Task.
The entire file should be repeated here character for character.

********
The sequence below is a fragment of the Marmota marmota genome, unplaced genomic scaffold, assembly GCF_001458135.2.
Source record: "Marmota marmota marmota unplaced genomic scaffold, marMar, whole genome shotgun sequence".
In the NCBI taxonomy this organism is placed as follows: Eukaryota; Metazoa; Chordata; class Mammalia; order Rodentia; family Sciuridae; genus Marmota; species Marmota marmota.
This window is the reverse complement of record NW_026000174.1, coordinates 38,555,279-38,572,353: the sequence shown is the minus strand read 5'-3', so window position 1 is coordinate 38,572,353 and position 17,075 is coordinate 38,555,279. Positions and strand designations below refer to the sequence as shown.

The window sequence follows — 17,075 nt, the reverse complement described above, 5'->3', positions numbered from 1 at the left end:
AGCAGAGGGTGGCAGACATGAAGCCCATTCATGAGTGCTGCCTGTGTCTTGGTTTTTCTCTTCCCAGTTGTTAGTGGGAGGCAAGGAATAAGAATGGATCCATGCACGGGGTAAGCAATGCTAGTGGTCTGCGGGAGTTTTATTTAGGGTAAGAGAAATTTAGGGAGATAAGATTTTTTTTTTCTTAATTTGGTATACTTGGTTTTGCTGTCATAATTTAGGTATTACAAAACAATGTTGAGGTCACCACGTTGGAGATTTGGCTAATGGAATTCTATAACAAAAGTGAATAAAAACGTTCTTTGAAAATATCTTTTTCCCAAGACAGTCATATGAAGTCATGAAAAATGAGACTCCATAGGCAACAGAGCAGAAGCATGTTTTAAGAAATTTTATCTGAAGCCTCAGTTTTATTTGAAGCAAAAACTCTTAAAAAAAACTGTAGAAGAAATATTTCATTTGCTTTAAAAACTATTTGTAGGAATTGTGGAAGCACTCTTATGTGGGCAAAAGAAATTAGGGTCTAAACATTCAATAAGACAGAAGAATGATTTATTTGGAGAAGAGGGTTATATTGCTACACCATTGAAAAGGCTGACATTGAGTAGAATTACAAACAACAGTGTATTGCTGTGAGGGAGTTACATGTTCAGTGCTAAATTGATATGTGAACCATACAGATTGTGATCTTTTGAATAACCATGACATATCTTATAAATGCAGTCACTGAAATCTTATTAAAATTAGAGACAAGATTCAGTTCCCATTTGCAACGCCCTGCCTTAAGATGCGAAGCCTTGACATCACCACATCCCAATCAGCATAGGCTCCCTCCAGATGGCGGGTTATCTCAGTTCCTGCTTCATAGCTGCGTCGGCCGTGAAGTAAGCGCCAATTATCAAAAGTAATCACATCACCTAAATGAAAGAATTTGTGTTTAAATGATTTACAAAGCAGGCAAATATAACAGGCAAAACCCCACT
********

The sequence below is a fragment of the Marmota marmota genome, unplaced genomic scaffold, assembly GCF_001458135.2.
Source record: "Marmota marmota marmota unplaced genomic scaffold, marMar, whole genome shotgun sequence".
In the NCBI taxonomy this organism is placed as follows: Eukaryota; Metazoa; Chordata; class Mammalia; order Rodentia; family Sciuridae; genus Marmota; species Marmota marmota.
This window is the reverse complement of record NW_026000174.1, coordinates 38,555,279-38,572,353: the sequence shown is the minus strand read 5'-3', so window position 1 is coordinate 38,572,353 and position 17,075 is coordinate 38,555,279. Positions and strand designations below refer to the sequence as shown.

The window sequence follows — 17,075 nt, the reverse complement described above, 5'->3', positions numbered from 1 at the left end:
AGCAGAGGGTGGCAGACATGAAGCCCATTCATGAGTGCTGCCTGTGTCTTGGTTTTTCTCTTCCCAGTTGTTAGTGGGAGGCAAGGAATAAGAATGGATCCATGCACGGGGTAAGCAATGCTAGTGGTCTGCGGGAGTTTTATTTAGGGTAAGAGAAATTTAGGGAGATAAGATTTTTTTTTTCTTAATTTGGTATACTTGGTTTTGCTGTCATAATTTAGGTATTACAAAACAATGTTGAGGTCACCACGTTGGAGATTTGGCTAATGGAATTCTATAACAAAAGTGAATAAAAACGTTCTTTGAAAATATCTTTTTCCCAAGACAGTCATATGAAGTCATGAAAAATGAGACTCCATAGGCAACAGAGCAGAAGCATGTTTTAAGAAATTTTATCTGAAGCCTCAGTTTTATTTGAAGCAAAAACTCTTAAAAAAAACTGTAGAAGAAATATTTCATTTGCTTTAAAAACTATTTGTAGGAATTGTGGAAGCACTCTTATGTGGGCAAAAGAAATTAGGGTCTAAACATTCAATAAGACAGAAGAATGATTTATTTGGAGAAGAGGGTTATATTGCTACACCATTGAAAAGGCTGACATTGAGTAGAATTACAAACAACAGTGTATTGCTGTGAGGGAGTTACATGTTCAGTGCTAAATTGATATGTGAACCATACAGATTGTGATCTTTTGAATAACCATGACATATCTTATAAATGCAGTCACTGAAATCTTATTAAAATTAGAGACAAGATTCAGTTCCCATTTGCAACGCCCTGCCTTAAGATGCGAAGCCTTGACATCACCACATCCCAATCAGCATAGGCTCCCTCCAGATGGCGGGTTATCTCAGTTCCTGCTTCATAGCTGCGTCGGCCGTGAAGTAAGCGCCAATTATCAAAAGTAATCACATCACCTAAATGAAAGAATTTGTGTTTAAATGATTTACAAAGCAGGCAAATATAACAGGCAAAACCCCACT